It's great to have an excuse to break out the power tools, and even better if you find a project that will give you more storage or work space. These sawhorse desk plans, which are available for a variety of skill levels, offer both.
Title photo from Shanty 2 Chic
This is a desk at its most basic: a few planks of wood stretched across a couple of sawhorses. High-end retailers have been selling this type of desk for a while, but the beauty of this design is that it's easy to configure or modify a DIY version to fit your needs and skill level. Here are a few different styles of sawhorse desk that would make a good project for anyone from a DIY novice to an old pro.
A Sawhorse Desk Using Brackets
This video from Home Made Simple shows an easy way to build sawhorses using brackets that you can find at most hardware stores. If you don't have the tools to cut down and attach a lot of wood, these are a great option. (Or if you like the industrial look of the brackets.) You can have wood cut to length at most hardware stores, so something like this could be done with very few tools.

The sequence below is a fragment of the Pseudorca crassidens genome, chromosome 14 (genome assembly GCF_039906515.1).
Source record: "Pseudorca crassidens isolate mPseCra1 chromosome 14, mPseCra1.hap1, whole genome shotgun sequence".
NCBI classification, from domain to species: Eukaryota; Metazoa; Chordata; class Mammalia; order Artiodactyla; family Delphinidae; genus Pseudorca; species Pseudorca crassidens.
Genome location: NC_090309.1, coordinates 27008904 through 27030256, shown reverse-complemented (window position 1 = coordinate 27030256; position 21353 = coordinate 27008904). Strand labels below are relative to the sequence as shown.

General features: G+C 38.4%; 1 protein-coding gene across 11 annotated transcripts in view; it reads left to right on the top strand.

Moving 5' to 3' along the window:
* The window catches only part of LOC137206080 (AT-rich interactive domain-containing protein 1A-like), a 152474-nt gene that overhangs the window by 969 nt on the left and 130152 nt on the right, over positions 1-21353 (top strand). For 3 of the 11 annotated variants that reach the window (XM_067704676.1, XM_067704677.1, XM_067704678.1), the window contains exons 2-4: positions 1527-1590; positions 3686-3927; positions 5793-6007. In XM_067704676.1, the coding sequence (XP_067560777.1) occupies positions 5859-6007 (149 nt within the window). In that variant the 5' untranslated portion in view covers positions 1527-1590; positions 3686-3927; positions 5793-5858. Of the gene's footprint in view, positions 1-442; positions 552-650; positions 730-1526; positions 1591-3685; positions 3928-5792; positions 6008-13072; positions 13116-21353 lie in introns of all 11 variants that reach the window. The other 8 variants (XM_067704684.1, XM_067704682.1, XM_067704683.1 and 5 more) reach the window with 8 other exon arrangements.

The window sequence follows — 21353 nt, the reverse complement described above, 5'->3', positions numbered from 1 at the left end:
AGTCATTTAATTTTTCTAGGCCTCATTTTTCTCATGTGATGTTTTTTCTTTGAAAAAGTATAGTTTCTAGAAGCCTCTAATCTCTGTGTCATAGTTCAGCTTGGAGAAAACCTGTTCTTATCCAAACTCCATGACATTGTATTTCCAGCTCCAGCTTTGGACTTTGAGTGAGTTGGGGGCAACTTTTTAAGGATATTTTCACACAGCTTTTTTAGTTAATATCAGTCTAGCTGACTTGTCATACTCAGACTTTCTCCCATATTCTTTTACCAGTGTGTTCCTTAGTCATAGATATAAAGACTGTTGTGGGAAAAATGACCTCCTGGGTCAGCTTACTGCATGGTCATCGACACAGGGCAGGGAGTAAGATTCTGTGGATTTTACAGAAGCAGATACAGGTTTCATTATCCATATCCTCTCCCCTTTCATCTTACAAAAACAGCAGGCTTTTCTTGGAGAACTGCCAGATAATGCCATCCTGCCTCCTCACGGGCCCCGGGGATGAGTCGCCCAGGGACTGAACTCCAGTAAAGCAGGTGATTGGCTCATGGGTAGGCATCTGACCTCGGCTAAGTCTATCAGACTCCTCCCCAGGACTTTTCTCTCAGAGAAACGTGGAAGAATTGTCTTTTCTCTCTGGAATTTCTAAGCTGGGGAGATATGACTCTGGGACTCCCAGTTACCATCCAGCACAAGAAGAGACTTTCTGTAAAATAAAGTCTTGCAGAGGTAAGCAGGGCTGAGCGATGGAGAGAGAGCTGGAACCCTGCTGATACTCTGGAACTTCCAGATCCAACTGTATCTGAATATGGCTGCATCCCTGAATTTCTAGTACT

The Basic Build-From-Scratch Desk
There are complete instructions for building this version (photo from Shanty 2 Chic) from Ana White here. It requires a bit more cutting, assembly tools than the last plan. You could also take much more liberty with a design like this, changing the dimensions and size of wood used to fit your aesthetic.
A Custom Sized Desk To Fit Your Space
I created this long desk in my home office, using the existing chair rail, one DIY sawhorse, and planks for the top, which was easiest and most economical solution to create that much workspace in my own home. It's less complex than the previous design from a build standpoint, but required more comfort building in the moment, without a plan.
You could modify the dimensions on these plans to suit almost any space. Metal, reclaimed, or IKEA sawhorses are all options for the base, and almost any plywood, planks, or other reclaimed materials can be used for the top.
While you're probably ensured a better result from following the exact directions on a plan, I like to think of them more as guidelines. Understanding how pieces should fit and be fastened is a great first step, but once you get the gist I recommend modifying and experimenting with different parts of the build to make something that truly fits your space.